Feeling the lack of sunshine? You might need a little help with a supplement
Have you ever noticed how much better you feel after a week in the sun? Being out in the sun gives us a vital vitamin called D3 that helps us absorb calcium and affects our mood as well as helping our bones, teeth, hair and nails. That’s great for us in the summer, but not so great in the winter months when lack of sunlight leaves us seriously depleted. Eating certain foods and spending time outdoors can help, but if you need a bit of an extra boost NOW and VitOrtho have a variety of strengths and ranges of D3 to get you back feeling sunny in no time.
Credit: £8.15, sironasupplements.co.uk
According to the Vitamin D council and the Royal Osteoporosis Society, exposing just your face and hands to the barely discernible rays throughout six months of the year isn’t going to cut it. Baring your forearms and lower legs for 30 minutes a day between 10am and 3pm is going to make a difference, but who, apart from your postman is actually doing that? Apart from two weeks in the summer, we are usually in offices, cars, houses or it’s just too cold and wet outside to oblige. It is advised that anyone over the age of one should have at least 400IU per day in addition to any sunlight exposure.
A diet rich in salmon, cod, canned sardines and tuna all contain good amounts of Vitamin D. If you’re vegan, mushrooms contain a small amount, but this is still not enough for our daily requirements during the winter months.
Vitamin D is different to other vitamins, it regulates more than 200 different genes by virtue of the fact that it’s a steroid hormone. Among other things it helps immunity and regulates hormones such as insulin and manages ovulation. It also crucially helps with calcium absorption – very important for bone density. Consider a food supplement if you’re concerned you may be deficient, and next time the sun shines, make a point of getting out at lunchtime and let’s see those legs!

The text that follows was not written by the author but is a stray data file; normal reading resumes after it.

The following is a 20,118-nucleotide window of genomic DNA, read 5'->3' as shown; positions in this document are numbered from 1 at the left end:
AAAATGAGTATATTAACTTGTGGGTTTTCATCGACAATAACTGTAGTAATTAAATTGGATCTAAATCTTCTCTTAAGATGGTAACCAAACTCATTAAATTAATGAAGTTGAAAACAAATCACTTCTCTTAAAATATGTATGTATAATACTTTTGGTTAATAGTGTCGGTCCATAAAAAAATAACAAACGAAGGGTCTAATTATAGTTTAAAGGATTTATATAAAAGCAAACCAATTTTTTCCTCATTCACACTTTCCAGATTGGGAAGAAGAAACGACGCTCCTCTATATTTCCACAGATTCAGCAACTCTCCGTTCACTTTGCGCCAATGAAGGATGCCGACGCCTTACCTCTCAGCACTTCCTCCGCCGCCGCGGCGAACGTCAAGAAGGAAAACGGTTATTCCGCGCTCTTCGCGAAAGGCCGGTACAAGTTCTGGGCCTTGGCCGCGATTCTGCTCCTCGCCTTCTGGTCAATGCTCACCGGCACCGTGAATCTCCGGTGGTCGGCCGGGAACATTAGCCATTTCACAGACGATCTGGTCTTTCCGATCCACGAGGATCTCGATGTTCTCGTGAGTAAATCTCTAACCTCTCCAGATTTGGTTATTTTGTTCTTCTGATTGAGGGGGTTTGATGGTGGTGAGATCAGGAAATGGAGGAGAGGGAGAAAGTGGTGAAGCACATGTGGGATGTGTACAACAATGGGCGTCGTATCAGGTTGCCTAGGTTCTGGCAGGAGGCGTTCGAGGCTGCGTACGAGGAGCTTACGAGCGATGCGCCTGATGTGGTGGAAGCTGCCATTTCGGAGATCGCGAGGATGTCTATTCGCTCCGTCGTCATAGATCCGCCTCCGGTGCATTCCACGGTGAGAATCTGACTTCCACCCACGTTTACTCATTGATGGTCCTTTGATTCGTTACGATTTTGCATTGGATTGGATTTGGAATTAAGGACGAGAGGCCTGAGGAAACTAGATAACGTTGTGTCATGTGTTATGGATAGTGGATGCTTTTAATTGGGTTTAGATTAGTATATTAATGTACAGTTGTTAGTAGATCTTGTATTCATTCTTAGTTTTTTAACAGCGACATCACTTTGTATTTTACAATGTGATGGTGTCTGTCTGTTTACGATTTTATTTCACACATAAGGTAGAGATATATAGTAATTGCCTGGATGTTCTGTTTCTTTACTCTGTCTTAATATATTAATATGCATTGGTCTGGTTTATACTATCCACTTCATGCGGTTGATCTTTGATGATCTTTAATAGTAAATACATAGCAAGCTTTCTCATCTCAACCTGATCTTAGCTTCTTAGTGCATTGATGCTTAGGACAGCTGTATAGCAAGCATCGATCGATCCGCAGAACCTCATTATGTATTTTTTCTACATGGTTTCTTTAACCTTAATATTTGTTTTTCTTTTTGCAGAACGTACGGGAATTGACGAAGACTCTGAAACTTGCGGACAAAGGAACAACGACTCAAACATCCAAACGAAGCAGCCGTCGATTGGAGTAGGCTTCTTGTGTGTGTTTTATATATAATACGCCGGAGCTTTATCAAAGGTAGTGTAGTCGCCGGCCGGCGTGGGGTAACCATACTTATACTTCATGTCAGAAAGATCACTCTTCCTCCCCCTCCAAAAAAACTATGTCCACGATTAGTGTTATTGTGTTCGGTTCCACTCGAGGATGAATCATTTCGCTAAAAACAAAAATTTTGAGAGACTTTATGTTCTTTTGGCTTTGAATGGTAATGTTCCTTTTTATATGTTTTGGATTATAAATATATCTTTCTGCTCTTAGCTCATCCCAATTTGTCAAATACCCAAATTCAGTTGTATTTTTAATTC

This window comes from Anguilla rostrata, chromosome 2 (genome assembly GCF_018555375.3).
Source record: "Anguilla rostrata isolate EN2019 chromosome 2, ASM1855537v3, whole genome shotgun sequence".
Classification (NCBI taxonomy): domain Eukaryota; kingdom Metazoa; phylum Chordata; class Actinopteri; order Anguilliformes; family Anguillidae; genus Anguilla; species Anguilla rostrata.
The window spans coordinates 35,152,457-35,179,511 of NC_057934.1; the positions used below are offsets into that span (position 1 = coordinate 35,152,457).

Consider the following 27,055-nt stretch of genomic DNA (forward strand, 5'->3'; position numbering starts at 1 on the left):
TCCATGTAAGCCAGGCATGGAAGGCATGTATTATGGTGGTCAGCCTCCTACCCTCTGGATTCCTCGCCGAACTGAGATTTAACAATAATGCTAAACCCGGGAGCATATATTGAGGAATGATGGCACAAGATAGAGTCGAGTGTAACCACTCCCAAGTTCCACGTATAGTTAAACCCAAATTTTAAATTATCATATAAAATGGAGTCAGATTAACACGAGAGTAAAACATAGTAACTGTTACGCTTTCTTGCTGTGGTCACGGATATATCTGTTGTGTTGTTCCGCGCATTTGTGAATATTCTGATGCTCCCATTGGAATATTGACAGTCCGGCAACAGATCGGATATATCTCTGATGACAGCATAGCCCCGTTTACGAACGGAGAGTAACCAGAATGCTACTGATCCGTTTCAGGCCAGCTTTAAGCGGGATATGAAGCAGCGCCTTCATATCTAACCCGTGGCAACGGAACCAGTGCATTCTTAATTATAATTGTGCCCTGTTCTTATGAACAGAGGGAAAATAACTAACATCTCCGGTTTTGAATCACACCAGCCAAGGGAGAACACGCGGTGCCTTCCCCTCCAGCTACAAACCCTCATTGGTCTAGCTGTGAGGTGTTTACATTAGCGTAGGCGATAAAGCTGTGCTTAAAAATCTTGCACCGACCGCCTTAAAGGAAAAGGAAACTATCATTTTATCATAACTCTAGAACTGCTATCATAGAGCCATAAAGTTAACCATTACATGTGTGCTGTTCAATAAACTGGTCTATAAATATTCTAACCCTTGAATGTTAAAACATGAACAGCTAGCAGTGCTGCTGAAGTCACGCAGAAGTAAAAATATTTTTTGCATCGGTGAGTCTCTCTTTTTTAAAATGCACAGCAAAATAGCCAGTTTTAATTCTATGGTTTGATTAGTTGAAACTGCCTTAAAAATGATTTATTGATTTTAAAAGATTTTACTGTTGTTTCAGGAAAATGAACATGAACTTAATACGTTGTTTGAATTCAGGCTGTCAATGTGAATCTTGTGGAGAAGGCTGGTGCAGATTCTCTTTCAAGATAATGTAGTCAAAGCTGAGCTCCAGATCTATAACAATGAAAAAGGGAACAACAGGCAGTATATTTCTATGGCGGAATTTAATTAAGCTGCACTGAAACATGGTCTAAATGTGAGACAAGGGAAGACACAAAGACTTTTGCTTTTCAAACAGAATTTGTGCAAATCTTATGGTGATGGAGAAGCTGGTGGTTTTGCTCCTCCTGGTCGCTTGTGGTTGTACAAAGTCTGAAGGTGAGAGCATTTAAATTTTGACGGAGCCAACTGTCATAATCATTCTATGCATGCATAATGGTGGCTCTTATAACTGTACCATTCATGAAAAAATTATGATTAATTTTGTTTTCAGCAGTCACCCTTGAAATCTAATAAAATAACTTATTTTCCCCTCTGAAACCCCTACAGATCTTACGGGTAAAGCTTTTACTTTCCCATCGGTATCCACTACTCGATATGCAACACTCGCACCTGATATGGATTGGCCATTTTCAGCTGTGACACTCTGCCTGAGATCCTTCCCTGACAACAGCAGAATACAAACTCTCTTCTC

Credit: £15.60, sironasupplements.co.uk
Magnesium deficiency and chronic inflammation can affect vitamin D synthesis so be aware of your magnesium levels – great food choices to boost magnesium levels include: pumpkin seeds, Brazil nuts and almonds, green leafy vegetables, legumes and wholegrains. Unfortunately mineral levels in our soils worldwide are, generally speaking, not as high as they were 70 years ago, so choose organic where you can. Dark chocolate does contain magnesium, but also sugar, which has a negative effect on the body. If sugar cravings are strong, it could mean that the body is actually craving magnesium – the body gives us signals – we just have to listen! Magnesium is a powerful stress reliever and a supplement of Magnesium Bisglycinate combined with Taurine has a calming affect on the brain and nervous system and can be invaluable for those in perimenopause or menopause, paving the way for improved sleep and reduction in anxiety.For more information or to purchase supplements, visit sironasupplements.co.uk
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